It's most often voiced as a criticism of people who push young jumping horses too fast - asking them to jump higher than they're ready for, mentally or physically.

Image source: Craig Maccubbin via Wikimedia Commons.

Friday, September 18, 2015

What is a figure 8?

A figure 8 is exactly what it sounds like...riding two circles that meet in the middle to describe an "8" on the ground of the arena.

It's a common training exercise used to improve the suppleness of the horse and the steering competence of the rider. Figure 8s are often performed in the show ring.

Thursday, September 17, 2015

What is a serpentine?

A serpentine is a training exercise used to increase a horse's suppleness and responsiveness.

The horse and rider start at one end of the arena and maneuver down it in a series of loops, touching either wall. Three or five loops are normal, with the horse ending up facing the opposite direction to the start point. It can be performed at any gait. It is also sometimes used to help novice riders improve their ability to steer the horse.

Wednesday, September 16, 2015

What is the rail?

In racing, the rail is the fence that runs along the inside of the track.

In other disciplines, the rail is the outside fence of an arena. (The term is even used in indoor arenas which have a solid wall). By extension, the "rail" also refers to the route around the very outside of the arena - riding "on the rail" or going "to the rail." (The term "track" is also sometimes used, especially in a lesson context).

The riders in this arena are cantering "on the rail."


...can get themselves in the darnedest situations. No, nobody has any idea how she got in the well.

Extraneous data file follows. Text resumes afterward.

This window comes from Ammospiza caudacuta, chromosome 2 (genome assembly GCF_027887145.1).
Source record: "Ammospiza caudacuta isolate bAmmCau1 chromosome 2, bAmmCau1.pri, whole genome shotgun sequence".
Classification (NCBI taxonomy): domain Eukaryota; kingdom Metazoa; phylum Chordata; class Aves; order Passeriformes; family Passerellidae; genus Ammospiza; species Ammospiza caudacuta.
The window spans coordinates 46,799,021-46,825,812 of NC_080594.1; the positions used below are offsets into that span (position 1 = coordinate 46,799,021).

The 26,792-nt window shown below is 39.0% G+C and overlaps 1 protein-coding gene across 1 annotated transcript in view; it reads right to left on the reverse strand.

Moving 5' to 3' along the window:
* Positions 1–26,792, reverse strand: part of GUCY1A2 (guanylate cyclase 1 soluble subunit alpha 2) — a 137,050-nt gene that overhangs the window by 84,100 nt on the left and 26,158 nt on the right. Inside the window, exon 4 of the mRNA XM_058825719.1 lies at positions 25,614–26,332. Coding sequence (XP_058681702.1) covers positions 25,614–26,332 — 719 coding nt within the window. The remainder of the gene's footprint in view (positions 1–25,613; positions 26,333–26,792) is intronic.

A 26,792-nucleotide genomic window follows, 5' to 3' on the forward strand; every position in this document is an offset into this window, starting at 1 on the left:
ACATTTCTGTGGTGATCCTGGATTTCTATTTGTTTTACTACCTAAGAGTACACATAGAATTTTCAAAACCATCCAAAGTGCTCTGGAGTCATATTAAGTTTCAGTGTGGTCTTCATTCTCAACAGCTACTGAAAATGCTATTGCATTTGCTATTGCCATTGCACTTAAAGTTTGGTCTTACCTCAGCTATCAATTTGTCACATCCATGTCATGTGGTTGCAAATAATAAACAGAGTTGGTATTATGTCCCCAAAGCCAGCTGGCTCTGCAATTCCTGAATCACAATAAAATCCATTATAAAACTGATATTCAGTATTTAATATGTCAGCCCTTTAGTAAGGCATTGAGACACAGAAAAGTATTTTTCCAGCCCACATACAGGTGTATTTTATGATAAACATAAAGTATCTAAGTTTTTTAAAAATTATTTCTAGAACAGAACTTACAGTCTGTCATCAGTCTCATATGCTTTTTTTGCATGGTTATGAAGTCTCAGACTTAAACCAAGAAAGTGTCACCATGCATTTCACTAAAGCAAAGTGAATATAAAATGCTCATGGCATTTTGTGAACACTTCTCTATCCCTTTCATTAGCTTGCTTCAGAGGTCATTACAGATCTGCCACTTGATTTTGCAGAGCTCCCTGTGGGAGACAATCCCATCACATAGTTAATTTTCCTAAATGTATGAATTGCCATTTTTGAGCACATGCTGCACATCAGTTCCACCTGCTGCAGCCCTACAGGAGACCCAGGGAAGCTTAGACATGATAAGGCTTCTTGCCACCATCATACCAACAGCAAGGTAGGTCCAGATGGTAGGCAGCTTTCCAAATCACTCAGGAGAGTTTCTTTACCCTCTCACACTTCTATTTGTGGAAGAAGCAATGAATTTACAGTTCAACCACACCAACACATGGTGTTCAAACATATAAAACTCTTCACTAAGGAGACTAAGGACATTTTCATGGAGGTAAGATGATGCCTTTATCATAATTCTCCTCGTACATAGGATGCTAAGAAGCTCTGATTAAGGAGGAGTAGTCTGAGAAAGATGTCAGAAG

Tuesday, September 15, 2015

What is a four in hand?

A four in hand is four horses being driven in two pairs. It's also sometimes called a four up. (At agricultural shows you might see six ups, eight ups, or even more).

This Thomas Eakins painting shows a four in hand pulling a carriage on a nice day (hence why everyone's sitting on the roof).

Monday, September 14, 2015

What is forging?

Forging is when the front of the hind foot hits the bottom of the front foot, usually at the trot. It's considered a fault (and can sometimes result in injury to the horse). It's most commonly seen in young horses that are going through an awkward phase - and they often grow out of it. In some cases, it's a permanent conformation fault, most often because the horse has a short back and long legs. Out of shape horses sometimes also forge because their muscles are stiff.

The obvious symptom is a clicking sound, especially if the horse is shod.

Friday, September 11, 2015

What is the diagonal/are diagonals?

When a horse trots, it moves two pairs of limbs diagonally. So, the left front moves with the right hind, then the right front with the left hind.

These pairs are sometimes called diagonals. When rising or posting to the trot, the horse is more balanced if the rider sits down as the inside front leg goes forward and rises as it goes backward. This is called being "on the correct diagonal" and riders are often told to "watch" or "check your diagonal." (When on the trail, riders posting to the trot change diagonal regularly so as not to put extra stress on one pair of legs over the other).

Thursday, September 10, 2015

What is paddling?

A horse that "paddles" swings the feet outward when it moves, most often the front feet. It's considered a fault and is caused by a slight angulation of the knee or fetlock. Paddling often results in a lack of performance (the horse is using more energy than an animal that moves straight). It can sometimes be corrected by proper shoeing.

Wednesday, September 9, 2015

Why do horse owners still use small bales?